Goodwin realized that use of a different kind of catalyst and a different kind of reactor system could have significant advantages for biodiesel producers. A group of catalysts known as “heterogeneous” or “solid catalysts” could result in less cleanup and separation steps to remove the catalyst from the finished product and by-products. Because the heterogeneous catalyst is a solid material, removal of the catalyst is accomplished by simple separation methods. In comparison to the liquid alkaline catalysts typically used, the cost of separation is much lower when using solid catalysts, allowing a more efficient and economical way of manufacturing biodiesel. In addition, solid catalysts are less corrosive to processing equipment than the homogeneous catalysts.
In general, any type of batch chemical reactor results in more expensive processing costs as compared with a continuous processing system. Goodwin recognized that the biodiesel industry needs a continuous reactor system and that conversion to continuous biodiesel production methods has been prevented by the limitations of homogeneous catalysts. Choice of a solid catalyst opens new possibilities for continuous reaction systems that could greatly reduce processing costs while increasing product yields.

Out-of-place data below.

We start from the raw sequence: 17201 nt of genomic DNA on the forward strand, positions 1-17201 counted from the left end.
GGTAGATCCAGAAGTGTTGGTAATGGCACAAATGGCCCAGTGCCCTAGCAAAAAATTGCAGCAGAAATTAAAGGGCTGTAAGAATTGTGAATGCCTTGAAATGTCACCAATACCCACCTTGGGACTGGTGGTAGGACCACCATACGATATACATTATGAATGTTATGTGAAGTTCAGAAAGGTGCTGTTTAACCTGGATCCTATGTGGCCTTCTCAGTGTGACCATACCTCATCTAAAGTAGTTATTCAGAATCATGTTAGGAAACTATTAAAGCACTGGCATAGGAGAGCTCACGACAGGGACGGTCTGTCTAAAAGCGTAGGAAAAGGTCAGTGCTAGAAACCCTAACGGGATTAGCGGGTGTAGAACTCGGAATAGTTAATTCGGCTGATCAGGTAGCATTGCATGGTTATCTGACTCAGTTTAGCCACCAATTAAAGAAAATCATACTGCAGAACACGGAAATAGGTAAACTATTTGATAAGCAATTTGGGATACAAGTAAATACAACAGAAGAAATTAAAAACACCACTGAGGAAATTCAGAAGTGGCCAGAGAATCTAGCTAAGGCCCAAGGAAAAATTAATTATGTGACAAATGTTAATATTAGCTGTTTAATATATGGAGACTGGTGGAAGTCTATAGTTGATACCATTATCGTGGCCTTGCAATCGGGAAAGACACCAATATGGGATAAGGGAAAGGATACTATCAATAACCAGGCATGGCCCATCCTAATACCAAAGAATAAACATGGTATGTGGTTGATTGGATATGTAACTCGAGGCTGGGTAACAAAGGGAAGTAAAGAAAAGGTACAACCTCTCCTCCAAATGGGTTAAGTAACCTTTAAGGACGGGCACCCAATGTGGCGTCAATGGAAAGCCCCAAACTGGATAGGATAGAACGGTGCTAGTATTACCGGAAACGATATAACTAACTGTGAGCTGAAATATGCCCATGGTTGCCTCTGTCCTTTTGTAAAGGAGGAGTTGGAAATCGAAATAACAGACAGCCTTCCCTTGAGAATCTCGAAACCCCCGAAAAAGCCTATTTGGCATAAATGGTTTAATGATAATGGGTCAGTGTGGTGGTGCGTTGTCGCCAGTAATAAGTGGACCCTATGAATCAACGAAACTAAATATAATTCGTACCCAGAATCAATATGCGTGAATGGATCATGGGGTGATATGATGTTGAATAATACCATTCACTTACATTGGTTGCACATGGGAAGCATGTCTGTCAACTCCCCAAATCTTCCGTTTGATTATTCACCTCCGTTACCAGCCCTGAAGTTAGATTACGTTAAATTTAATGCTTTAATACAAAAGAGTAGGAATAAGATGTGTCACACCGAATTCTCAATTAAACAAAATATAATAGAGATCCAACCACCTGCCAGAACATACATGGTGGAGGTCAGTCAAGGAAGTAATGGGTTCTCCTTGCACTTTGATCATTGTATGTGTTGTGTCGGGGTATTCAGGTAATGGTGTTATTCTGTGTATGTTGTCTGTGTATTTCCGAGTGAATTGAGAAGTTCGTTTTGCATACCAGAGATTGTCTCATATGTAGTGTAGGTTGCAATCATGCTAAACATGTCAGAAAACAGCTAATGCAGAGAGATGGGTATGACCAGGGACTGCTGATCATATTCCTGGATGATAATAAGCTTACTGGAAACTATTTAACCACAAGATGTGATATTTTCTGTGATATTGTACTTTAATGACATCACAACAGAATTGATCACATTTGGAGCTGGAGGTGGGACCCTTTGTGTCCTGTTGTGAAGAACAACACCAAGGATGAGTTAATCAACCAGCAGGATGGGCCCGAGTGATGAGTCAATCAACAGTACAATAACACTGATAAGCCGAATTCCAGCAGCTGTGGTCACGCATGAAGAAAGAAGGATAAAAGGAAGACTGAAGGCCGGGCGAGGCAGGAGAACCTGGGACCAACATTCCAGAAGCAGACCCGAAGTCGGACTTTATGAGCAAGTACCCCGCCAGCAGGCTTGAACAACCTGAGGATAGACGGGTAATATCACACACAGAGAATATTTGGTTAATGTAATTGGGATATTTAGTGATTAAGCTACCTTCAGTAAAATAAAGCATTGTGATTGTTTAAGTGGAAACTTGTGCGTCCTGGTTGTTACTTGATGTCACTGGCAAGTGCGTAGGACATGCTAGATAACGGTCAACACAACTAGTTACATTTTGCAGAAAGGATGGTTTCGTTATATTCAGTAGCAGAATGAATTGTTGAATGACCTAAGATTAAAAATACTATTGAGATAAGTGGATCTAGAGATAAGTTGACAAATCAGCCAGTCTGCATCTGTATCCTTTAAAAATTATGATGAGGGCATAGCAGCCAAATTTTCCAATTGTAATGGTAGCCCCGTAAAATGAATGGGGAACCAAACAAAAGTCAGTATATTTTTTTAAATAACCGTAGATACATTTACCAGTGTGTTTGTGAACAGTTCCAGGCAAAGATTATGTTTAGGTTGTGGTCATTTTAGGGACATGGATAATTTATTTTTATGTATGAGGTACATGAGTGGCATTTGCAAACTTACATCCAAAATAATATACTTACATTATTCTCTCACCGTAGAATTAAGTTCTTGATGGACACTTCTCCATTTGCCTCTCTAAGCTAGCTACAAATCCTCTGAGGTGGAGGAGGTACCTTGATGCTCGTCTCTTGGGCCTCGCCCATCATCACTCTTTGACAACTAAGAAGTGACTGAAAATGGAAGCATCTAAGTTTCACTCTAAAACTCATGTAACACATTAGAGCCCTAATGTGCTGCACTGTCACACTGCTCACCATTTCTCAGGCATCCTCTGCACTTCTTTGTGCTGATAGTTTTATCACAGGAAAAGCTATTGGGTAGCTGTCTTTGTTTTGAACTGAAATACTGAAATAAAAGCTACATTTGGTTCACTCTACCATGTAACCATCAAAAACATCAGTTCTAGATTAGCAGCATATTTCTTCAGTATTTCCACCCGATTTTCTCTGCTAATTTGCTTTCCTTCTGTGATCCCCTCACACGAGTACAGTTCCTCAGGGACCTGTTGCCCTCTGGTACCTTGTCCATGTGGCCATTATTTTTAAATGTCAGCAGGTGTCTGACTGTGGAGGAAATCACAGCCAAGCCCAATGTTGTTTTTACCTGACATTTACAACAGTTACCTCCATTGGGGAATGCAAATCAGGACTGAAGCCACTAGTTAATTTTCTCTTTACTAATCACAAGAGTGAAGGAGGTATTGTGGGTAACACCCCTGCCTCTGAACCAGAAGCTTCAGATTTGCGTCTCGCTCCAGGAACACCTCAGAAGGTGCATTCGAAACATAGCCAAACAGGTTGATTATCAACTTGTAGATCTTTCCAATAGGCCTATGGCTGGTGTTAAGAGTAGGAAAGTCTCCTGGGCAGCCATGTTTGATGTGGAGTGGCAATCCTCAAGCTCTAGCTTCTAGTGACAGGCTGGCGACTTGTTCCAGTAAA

A by-product of biodiesel production is glycerin. The common batch type biodiesel production system using homogeneous catalysts yields glycerin that contains a variety of contaminants, including catalyst residues, methanol, and other reaction by-products. As a result, this glycerin can only be used as cheap heating fuel at one- to two-cents per pound as opposed to clean glycerin that has greater potential use and sells for upwards of 98-cents per pound. Also, in the batch reactor system using homogeneous catalysts, high FFAs are detrimental to biodiesel production as soaps can form. Water can cause the formation of FFAs from triglycerides and any residual water in animal fats could impede biodiesel production with homogeneous catalysts and thus increase processing costs.
Cleaner glycerin by-products that could be used in more applications and command a higher price are generated using solid heterogeneous catalysts. Goodwin also noted that use of fats that contain a high level of FFAs and some water might actually be beneficial for biodiesel production with solid heterogeneous catalysts and would allow lower quality and lower cost feedstocks to be converted into value-added biodiesel.